To identify pixels in the Lake Enriquillo River Basin that contribute to runoff by land use changes [21], needed to use Landsat imagery because it had a high resolution of 30 m. The east of the lake is where the most density of farmland is found, and you can see the increase from 1984 to 2010 in these images, more so along the edges of the lake itself. Just west of the major part of the farmland is mixed marsh and shrub growth that seems to be affected by rainy season erosion. Compared with 1998 it can be observed that more rain produces more patches of bare soil that might further effect continuing downpour in later months.

In studying the lake’s variability it is very important to understand the economic and social impact in the area, the leading cause of the first human displacement by climate change in the Caribbean. [22, 23], have reported that more than 18,865 hectares of agricultural land and livestock around the lake were flooded, affecting 16 communities and 10 000 families and the destruction of roads hurting the business of the region. Lago Enriquillo has shown a similar behavior to Lake Lahontan Basin, Nevada (USA), which [24], have taken as an indicator of climatic and environmental change.

The population is directly affected by the flooding of Lake Enriquillo and Laguna de Cabral and it is estimated at a 27.046 citizens, equivalent to 22% of the total population of the municipalities surrounding the Lake and indirectly 80% of the total population. The most impacted municipalities have been Jimaní (5,855 people), Duvergé (11,395 people) and Cristóbal (3,865 people), and to a lesser extent Neyba (375 people), Postrer River (1015 people), Villa Jaragua (1750 people), La Descubierta (526 people) and Mella (750 people) [25].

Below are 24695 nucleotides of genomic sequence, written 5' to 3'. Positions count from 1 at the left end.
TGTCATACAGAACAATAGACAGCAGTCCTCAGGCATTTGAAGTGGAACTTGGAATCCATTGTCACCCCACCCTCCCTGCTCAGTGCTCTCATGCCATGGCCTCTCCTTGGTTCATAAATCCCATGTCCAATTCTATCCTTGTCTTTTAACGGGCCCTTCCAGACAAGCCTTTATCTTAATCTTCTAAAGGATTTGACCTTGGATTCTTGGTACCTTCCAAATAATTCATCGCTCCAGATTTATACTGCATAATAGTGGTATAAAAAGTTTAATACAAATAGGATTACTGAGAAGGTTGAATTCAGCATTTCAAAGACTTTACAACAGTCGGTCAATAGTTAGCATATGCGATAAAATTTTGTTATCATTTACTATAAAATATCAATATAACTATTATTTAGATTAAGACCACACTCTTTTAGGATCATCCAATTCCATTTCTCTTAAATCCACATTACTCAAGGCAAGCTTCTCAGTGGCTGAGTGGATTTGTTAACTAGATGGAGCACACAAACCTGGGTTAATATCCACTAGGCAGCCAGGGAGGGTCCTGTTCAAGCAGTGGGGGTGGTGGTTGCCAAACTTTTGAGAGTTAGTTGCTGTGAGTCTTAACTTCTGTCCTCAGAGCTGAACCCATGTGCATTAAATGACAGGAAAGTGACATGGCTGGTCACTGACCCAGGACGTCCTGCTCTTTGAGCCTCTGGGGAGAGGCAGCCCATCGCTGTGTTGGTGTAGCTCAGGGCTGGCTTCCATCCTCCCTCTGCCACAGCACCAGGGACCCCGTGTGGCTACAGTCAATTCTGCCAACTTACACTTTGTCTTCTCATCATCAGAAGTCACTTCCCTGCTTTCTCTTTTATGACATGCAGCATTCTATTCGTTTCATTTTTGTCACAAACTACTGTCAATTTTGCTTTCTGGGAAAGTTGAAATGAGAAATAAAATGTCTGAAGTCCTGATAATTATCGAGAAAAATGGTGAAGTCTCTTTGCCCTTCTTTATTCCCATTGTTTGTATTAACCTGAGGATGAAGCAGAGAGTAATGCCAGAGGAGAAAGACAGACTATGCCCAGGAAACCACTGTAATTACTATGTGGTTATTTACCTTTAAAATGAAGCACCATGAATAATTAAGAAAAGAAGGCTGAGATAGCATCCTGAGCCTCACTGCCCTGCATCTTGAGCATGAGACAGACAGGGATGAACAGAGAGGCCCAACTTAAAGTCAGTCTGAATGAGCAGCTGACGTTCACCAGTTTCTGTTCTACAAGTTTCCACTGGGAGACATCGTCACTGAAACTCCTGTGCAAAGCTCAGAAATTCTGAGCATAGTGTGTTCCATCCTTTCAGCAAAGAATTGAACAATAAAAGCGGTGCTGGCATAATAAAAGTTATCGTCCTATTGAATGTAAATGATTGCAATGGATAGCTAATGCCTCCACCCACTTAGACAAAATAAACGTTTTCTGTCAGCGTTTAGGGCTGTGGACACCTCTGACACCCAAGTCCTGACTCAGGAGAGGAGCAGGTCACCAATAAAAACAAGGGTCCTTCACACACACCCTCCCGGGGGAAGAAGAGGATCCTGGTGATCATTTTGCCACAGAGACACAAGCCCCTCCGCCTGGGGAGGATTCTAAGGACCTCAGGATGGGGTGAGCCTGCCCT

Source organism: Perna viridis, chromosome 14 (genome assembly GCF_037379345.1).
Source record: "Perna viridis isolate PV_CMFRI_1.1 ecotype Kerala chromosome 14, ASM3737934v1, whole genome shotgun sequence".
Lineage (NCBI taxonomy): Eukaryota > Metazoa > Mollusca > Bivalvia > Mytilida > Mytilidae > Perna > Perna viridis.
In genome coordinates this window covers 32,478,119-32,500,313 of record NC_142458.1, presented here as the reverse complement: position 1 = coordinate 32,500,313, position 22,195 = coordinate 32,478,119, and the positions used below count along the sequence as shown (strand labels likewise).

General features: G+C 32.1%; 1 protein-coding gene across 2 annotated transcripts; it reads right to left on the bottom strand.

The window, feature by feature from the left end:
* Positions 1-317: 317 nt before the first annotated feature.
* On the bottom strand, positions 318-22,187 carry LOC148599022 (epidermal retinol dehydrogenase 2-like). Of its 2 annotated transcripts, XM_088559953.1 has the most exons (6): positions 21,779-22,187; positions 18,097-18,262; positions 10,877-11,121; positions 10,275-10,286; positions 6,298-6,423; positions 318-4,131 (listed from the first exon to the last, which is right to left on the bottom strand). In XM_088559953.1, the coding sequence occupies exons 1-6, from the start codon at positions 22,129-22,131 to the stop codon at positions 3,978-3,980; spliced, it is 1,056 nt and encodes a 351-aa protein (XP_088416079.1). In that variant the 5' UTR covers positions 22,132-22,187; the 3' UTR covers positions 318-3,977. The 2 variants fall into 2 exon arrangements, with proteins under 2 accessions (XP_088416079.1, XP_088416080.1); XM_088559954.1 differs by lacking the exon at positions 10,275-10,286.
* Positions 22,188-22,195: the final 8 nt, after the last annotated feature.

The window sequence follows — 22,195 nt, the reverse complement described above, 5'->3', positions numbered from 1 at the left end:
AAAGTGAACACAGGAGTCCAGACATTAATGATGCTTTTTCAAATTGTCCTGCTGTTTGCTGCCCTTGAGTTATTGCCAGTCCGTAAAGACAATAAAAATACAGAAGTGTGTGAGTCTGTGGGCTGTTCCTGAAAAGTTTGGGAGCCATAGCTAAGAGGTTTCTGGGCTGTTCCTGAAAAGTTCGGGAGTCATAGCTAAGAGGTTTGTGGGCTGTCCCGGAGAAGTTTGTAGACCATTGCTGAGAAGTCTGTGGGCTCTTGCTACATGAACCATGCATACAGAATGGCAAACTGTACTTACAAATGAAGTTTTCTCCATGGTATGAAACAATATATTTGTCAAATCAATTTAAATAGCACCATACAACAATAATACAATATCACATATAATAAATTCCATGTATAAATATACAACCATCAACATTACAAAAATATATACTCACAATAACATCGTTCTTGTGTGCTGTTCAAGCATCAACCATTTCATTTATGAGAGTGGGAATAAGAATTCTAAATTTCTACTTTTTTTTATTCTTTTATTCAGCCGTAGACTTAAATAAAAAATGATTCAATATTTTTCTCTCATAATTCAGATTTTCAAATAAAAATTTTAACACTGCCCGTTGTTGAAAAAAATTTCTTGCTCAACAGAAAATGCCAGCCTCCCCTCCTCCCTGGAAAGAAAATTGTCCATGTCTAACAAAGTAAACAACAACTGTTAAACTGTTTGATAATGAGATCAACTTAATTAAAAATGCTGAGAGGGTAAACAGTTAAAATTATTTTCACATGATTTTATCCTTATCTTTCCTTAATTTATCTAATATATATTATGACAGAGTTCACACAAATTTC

Recently National Geographic [26]. says. “For the estimated 400,000 people living in the watershed of the two lakes, the fallout has been severe. Lake Enriquillo rose an incredible 37 feet in less than 10 years, doubling in size and swallowing at least 40,000 acres of farmland.

The purpose of this paper is to find an explanation for the increase in the level of Lake Enriquillo during the period 2000- 2013, using the existing surface climate data in the Basin of Lake Enriquillo. Most research conducted models [1, 26] on these works have focused mainly on three areas, in year’s geological, ecological, hydrology and social aspects.

2. Study Area

The Lake Enriquillo region contains exceptionally well-preserved relict marine and saline lake deposits of the mid-Holocene [11]. According to Winsor et al. [12, 13], during the early Holocene, the rising waters of the Caribbean Sea flooded the Enriquillo Valley. A fringing coral reef developed and flourished along the margins of the Enriquillo Lake Seaway for several millennia, until the seaway became restricted due to a combination of slowing sea-level rise, tectonic uplift, and increased sedimentation. The Holocene coral reefs in the Enriquillo Valley provide a unique record of reef development in an environment that seems to have been exposed to high sediment input. The corals exhibit excellent preservation and offer an exceptional opportunity to examine the details of the community assemblage and sedimentary patterns of Holocene coral reefs [15, 27, 28, 29]. The Lake Enriquillo Basin (18°31.7N, 71°42.91W) was isolated from the Caribbean Sea between 5000 and 2800 BP by tectonic uplift and fluvial damming by the Yaque Del Sur River [12, 30, 31]. Today, the Lake Enriquillo Basin is a closed-basin lake and home to a unique flora and fauna. Its sediments also serve as an excellent source of paleo-environmental information [32].